Steubenville is a small Ohio town with a high-profile sex crime that’s spawned a scandal and nationwide discussion. Two boys — local football stars — were convicted this month of raping a 16-year-old girl during a party.
Media coverage of the rape and the trial has now become a national topic, with debate raging over whether some coverage was too sympathetic to the girl’s attackers, who will forever be required to register as sex offenders. The boys, who were sentenced to serve jail time, will be added to the list of 22 other sex offenders already registered in Steubenville, population 18,440.
That the U.S. has a problem with sex crimes is well-illustrated by the growing, national roll of registered sex offenders. There is now one sex offender for about every 450 people in the country.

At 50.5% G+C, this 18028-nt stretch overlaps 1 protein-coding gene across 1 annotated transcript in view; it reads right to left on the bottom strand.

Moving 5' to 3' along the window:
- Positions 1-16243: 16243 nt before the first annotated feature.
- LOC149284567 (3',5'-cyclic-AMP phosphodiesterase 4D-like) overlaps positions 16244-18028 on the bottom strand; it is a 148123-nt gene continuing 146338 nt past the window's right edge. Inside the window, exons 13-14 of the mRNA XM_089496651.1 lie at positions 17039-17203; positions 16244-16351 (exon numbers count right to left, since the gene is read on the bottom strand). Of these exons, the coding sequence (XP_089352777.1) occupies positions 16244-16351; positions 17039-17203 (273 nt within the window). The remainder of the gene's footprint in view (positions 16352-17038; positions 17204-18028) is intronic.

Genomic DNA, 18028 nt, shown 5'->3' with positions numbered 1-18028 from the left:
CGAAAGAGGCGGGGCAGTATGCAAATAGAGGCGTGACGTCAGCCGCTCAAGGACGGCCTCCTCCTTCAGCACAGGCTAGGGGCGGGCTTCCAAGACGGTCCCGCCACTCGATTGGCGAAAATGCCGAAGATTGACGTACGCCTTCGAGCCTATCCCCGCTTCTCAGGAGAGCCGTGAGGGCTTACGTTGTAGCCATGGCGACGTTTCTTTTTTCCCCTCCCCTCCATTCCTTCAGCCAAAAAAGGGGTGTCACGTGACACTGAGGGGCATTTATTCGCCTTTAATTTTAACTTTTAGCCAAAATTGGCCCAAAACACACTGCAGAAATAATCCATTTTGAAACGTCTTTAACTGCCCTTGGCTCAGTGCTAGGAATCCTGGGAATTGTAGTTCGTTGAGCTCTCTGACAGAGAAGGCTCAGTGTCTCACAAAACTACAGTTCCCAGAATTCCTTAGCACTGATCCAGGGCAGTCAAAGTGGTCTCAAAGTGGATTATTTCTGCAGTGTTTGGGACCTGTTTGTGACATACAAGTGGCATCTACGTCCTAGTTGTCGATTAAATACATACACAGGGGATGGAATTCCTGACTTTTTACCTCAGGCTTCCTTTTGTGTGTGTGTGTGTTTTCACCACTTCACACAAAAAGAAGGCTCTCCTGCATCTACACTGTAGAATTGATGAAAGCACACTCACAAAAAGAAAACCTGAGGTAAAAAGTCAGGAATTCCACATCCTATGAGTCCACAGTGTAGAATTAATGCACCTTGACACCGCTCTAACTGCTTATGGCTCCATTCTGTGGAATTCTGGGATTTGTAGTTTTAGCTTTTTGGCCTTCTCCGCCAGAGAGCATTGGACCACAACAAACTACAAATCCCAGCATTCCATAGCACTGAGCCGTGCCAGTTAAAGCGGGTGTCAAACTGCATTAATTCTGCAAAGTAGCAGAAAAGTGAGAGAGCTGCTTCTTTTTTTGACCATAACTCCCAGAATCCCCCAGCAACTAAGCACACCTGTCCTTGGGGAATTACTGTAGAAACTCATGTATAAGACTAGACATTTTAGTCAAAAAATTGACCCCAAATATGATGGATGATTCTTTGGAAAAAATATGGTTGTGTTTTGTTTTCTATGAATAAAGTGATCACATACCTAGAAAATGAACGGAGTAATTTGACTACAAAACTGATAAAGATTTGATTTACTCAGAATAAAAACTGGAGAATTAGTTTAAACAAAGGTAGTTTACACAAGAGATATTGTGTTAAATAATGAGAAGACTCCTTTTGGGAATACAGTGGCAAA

That might strike some as a startling statistic, but if you live in Alaska, does it really come as a surprise?
Sexual violence is at epidemic levels in the state, particularly in rural Alaska, according to studies written on the subject in the past two decades, and nothing is changing on the edge of a wilderness largely out-of-sight from the rest of America.
Ever-expanding social media might have unmasked the tragedy of sexual assault in Steubenville, but it has yet to reach into the corners of the country’s last frontier. A veil of silence drowns the conversation before it even begins in Alaska. And the epidemic rages on.
Alaska: Rape capital of the US
You’ve heard it before — Alaska is a national leader in domestic violence and sex crimes. The state has often had the highest rate of forcible rape in the country. There is one registered sex offender for every 293 people in the 49th state, and everyone involved in the issue of violence against women agrees the numbers for registered sex offenders underline the lowest measure of what is really going on: For every sex offender convicted and registered, there are untold numbers who go free.